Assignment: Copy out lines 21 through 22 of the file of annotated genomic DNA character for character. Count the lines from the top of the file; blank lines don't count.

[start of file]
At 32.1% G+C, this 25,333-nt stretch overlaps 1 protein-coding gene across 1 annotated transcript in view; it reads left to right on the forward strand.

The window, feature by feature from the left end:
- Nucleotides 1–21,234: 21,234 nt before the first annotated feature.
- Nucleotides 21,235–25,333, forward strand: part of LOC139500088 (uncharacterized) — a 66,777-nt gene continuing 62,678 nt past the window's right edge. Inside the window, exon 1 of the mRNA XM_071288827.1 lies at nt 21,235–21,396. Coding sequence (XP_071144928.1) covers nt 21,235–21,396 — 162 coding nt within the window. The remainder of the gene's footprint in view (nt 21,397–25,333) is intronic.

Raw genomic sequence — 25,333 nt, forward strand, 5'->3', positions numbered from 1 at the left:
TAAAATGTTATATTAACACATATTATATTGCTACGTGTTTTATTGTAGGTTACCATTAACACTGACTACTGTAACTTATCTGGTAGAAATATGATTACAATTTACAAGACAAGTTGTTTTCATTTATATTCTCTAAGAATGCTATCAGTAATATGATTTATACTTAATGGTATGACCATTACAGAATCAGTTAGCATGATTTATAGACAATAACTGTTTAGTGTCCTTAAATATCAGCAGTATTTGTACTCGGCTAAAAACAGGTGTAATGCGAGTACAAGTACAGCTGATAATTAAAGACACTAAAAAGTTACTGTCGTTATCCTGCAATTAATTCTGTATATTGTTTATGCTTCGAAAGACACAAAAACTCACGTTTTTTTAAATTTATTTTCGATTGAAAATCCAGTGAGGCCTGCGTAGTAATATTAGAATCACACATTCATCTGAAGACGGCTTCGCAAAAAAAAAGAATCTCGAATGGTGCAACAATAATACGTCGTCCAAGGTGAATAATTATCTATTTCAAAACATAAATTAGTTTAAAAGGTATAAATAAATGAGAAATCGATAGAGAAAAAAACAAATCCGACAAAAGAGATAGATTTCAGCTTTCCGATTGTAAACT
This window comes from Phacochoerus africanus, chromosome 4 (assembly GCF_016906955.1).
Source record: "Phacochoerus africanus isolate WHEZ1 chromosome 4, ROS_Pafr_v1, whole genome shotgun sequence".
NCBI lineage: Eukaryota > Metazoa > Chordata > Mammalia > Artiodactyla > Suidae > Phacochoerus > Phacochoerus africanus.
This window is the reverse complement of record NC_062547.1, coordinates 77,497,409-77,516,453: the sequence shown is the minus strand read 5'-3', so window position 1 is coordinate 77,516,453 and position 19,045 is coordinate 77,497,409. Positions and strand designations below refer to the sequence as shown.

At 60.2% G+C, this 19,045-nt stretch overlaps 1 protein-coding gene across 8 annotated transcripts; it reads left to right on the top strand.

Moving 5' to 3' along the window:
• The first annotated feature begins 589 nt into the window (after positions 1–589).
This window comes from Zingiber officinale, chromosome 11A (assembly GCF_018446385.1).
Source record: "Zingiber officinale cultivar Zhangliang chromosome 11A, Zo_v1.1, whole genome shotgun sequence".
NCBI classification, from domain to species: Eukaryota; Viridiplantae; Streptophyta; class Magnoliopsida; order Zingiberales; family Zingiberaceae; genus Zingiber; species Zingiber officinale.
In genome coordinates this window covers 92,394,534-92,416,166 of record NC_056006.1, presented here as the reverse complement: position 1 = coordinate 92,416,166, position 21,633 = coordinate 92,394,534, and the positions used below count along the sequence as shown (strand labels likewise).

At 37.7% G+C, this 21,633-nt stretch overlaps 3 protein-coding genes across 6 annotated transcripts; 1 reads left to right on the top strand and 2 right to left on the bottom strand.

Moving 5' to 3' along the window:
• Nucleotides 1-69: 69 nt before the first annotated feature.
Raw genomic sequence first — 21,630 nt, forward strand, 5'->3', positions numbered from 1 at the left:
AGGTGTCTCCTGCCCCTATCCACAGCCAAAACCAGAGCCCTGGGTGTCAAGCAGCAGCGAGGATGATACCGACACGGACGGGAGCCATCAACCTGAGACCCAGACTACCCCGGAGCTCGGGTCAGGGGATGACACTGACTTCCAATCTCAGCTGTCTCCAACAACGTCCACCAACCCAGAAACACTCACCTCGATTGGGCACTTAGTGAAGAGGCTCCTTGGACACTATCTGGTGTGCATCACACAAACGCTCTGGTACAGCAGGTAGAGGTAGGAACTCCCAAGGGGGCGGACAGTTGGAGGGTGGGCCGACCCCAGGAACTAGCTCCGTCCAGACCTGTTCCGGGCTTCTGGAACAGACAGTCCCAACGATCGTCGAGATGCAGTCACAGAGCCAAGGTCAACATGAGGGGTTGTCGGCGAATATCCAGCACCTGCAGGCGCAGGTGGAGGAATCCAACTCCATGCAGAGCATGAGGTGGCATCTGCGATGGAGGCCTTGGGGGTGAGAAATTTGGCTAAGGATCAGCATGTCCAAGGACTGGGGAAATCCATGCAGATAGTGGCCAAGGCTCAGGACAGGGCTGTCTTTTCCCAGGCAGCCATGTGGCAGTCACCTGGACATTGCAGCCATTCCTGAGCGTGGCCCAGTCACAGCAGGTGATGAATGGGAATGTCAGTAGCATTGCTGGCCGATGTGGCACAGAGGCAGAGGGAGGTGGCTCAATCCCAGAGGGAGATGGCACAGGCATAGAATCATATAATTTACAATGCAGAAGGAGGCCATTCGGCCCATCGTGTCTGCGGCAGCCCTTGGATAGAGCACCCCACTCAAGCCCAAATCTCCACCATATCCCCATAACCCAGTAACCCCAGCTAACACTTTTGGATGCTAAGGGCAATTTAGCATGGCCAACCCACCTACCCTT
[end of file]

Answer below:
Raw genomic sequence first — 21,630 nt, forward strand, 5'->3', positions numbered from 1 at the left:
AGGTGTCTCCTGCCCCTATCCACAGCCAAAACCAGAGCCCTGGGTGTCAAGCAGCAGCGAGGATGATACCGACACGGACGGGAGCCATCAACCTGAGACCCAGACTACCCCGGAGCTCGGGTCAGGGGATGACACTGACTTCCAATCTCAGCTGTCTCCAACAACGTCCACCAACCCAGAAACACTCACCTCGATTGGGCACTTAGTGAAGAGGCTCCTTGGACACTATCTGGTGTGCATCACACAAACGCTCTGGTACAGCAGGTAGAGGTAGGAACTCCCAAGGGGGCGGACAGTTGGAGGGTGGGCCGACCCCAGGAACTAGCTCCGTCCAGACCTGTTCCGGGCTTCTGGAACAGACAGTCCCAACGATCGTCGAGATGCAGTCACAGAGCCAAGGTCAACATGAGGGGTTGTCGGCGAATATCCAGCACCTGCAGGCGCAGGTGGAGGAATCCAACTCCATGCAGAGCATGAGGTGGCATCTGCGATGGAGGCCTTGGGGGTGAGAAATTTGGCTAAGGATCAGCATGTCCAAGGACTGGGGAAATCCATGCAGATAGTGGCCAAGGCTCAGGACAGGGCTGTCTTTTCCCAGGCAGCCATGTGGCAGTCACCTGGACATTGCAGCCATTCCTGAGCGTGGCCCAGTCACAGCAGGTGATGAATGGGAATGTCAGTAGCATTGCTGGCCGATGTGGCACAGAGGCAGAGGGAGGTGGCTCAATCCCAGAGGGAGATGGCACAGGCATAGAATCATATAATTTACAATGCAGAAGGAGGCCATTCGGCCCATCGTGTCTGCGGCAGCCCTTGGATAGAGCACCCCACTCAAGCCCAAATCTCCACCATATCCCCATAACCCAGTAACCCCAGCTAACACTTTTGGATGCTAAGGGCAATTTAGCATGGCCAACCCACCTACCCTT